The AICD will make a submission to the taskforce and is working with a small group of industry bodies to share information and co-ordinate the response from business. Input will be sought from AICD policy committees, state councils and the AICD board.

Corporate Insolvency Reform
Chris Pearce, Parliamentary Secretary to the Treasurer, has announced that the Government will proceed with an integrated package of reforms to improve the operation of Australian insolvency law.
The areas to be addressed include strengthening creditor protection through enhancements to the General Employee Entitlements and Redundancy Scheme, improving the regulation of insolvency practitioners, increasing the cost effectiveness and efficiency of voluntary administration and targeting ‘phoenix company’ behaviour. The AICD has been calling for a comprehensive review of insolvency law for some time and will respond to the proposed reforms when they are released for comment.

APRA Meeting
Representatives from the AICD will meet with APRA chairman Dr John Laker and APRA staff to discuss the institute’s concerns about APRA wanting access to board evaluations with fit and proper assessments.
On governance AICD is lobbying for changes before the January, 2006 implementation date.
The AICD’s major concern is the overlap between APRA’s proposed regulations with ASIC and ASX requirements for listed companies.
The proposed APRA guidelines also seek to impose a higher standard than the ASX recommendations with none of the flexibility of the ASX “if not, why not” approach that companies can use to suit their individual circumstances.
The AICD wants APRA to consider exemptions from its proposed prudential standards on a case by case basis and to disclose these exemptions.
APRA’s proposals have attracted strong criticism and the AICD intends to press APRA to change its inflexible, mandatory standards approach.
The AICD’s submission is on the AICD web site.

Australian Council of Superannuation Investors Guidelines
ACSI is seeking comment on these guidelines which are designed to assist trustees in monitoring listed Australian companies. The AICD is interested in receiving feedback from members on the guide which it will use to provide comment to ACSI on recommendations and suggestions for change. The AICD is interested in dialogue with trustee bodies such as ACSI which are increasingly influential in the Australian corporate governance debate.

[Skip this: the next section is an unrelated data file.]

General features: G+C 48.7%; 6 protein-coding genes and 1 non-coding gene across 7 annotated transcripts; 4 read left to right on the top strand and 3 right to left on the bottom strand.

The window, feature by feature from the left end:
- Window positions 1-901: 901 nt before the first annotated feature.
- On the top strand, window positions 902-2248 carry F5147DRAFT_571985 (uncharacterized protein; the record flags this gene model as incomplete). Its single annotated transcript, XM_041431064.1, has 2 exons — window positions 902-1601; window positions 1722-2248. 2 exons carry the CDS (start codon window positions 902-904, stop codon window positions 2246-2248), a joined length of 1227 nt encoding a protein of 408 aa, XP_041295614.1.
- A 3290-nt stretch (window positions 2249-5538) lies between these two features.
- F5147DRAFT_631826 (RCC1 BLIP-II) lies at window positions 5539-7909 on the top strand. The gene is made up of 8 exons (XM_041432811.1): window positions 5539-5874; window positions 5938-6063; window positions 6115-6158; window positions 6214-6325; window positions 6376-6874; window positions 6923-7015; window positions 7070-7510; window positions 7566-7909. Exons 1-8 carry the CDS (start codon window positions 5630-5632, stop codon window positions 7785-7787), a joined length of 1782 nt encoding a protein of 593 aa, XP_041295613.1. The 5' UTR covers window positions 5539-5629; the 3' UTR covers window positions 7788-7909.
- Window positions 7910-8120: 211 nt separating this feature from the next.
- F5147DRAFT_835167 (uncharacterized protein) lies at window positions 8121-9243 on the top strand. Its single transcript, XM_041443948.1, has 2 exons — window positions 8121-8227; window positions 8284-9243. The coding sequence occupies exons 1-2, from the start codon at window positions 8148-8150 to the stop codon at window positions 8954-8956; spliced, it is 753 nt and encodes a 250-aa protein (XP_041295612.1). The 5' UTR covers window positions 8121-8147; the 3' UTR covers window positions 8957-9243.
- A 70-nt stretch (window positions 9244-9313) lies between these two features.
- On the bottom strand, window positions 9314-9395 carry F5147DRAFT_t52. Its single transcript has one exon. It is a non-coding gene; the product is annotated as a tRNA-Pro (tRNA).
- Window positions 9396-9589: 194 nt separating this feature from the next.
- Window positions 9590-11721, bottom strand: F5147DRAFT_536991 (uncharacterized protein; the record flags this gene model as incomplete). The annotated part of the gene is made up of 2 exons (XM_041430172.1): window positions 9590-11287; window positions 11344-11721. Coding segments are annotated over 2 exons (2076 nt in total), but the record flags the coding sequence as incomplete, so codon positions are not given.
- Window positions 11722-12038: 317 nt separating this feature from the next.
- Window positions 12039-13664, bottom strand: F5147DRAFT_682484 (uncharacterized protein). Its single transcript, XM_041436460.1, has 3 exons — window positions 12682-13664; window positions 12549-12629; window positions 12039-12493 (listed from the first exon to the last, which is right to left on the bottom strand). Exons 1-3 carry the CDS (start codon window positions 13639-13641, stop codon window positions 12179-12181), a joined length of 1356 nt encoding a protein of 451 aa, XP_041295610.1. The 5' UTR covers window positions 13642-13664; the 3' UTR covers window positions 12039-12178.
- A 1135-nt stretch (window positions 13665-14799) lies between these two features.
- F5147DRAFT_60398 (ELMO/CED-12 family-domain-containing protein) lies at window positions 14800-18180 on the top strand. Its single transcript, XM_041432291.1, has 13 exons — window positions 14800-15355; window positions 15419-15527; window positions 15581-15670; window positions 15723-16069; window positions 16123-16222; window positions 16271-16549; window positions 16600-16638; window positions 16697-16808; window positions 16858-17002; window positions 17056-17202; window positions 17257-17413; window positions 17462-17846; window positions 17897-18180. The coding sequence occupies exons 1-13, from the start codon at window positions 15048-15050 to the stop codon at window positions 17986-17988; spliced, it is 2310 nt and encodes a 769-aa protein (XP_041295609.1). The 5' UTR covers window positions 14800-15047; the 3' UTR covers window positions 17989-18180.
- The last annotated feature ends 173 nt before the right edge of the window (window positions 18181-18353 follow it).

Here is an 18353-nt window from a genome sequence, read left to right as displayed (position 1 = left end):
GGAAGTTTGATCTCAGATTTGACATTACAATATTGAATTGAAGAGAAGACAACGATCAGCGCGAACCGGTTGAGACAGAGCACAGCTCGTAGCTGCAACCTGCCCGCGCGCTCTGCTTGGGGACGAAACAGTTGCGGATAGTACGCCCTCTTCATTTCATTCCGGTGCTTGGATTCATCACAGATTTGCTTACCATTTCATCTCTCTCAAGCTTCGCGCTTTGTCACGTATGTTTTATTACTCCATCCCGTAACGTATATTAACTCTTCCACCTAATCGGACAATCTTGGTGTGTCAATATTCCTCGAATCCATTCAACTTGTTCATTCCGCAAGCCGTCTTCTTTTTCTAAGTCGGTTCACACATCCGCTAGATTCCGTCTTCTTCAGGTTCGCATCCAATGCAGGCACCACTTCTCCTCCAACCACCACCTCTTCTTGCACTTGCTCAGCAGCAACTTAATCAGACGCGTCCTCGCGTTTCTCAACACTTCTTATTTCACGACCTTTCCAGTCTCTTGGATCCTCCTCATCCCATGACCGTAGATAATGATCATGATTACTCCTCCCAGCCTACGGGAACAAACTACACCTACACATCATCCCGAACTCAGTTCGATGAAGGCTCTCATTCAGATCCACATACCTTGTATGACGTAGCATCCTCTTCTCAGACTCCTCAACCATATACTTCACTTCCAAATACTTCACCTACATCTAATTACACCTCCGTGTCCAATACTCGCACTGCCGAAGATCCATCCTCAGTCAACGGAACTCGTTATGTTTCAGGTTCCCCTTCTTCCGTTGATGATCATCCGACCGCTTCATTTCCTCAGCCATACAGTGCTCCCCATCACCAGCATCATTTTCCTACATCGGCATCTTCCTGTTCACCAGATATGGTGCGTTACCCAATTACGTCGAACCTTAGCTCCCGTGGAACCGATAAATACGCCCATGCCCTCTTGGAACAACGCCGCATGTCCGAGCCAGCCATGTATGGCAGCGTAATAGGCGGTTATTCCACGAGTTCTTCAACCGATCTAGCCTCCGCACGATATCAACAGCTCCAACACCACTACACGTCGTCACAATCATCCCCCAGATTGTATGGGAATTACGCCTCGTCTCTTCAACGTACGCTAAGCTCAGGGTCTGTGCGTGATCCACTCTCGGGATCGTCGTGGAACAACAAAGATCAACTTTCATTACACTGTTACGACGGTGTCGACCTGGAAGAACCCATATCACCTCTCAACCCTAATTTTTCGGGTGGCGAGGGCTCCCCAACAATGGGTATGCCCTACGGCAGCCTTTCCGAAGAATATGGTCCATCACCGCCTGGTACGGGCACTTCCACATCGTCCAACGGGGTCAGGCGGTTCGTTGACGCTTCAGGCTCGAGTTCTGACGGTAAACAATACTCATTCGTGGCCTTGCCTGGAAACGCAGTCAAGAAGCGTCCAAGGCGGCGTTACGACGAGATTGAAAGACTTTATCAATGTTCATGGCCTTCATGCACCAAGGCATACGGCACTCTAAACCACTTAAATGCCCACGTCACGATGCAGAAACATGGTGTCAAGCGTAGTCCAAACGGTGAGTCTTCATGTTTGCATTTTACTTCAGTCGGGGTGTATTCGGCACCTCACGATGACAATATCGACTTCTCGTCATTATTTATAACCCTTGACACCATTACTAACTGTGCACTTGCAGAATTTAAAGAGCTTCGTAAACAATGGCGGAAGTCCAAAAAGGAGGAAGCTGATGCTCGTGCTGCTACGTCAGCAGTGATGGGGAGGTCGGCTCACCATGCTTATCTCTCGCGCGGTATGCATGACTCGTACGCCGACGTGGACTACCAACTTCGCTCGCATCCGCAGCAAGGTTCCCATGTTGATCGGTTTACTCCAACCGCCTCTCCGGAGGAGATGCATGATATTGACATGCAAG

All AICD policies and submissions can be found at under Policy and Advocacy. If you wish to provide feedback, obtain further information or permission to reproduce
this material please contact Rob Elliott, general counsel, Manager Policy and Advocacy at

FAQ of the month

What should a board consider when considering the introduction of a board performance evaluation process?

There are a number of issues to consider before introducing a performance evaluation process. They include:
• What are the purposes and objectives of the evaluation? They could include: identifying performance gaps, developing team work, improving the effectiveness of meetings or benchmarking against other boards.
• Who will be assessed?  The whole board? Individual directors? Both?
• What will be assessed? Processes? Individual contributions? Relationships with management?
• How will the evaluation be carried out? Internally? Using an external provider?
• Who will be asked for input? Board members only? Senior management? Others?
• What assessment techniques will be used? Qualitative or quantitative? Surveys and/or interviews?
• How frequently will ongoing evaluations be carried out? Will there be informal evaluations throughout the year in addition to formal appraisals?
The AICD’s education programs and publications can provide further assistance in this complex yet crucial area. See our website for more information.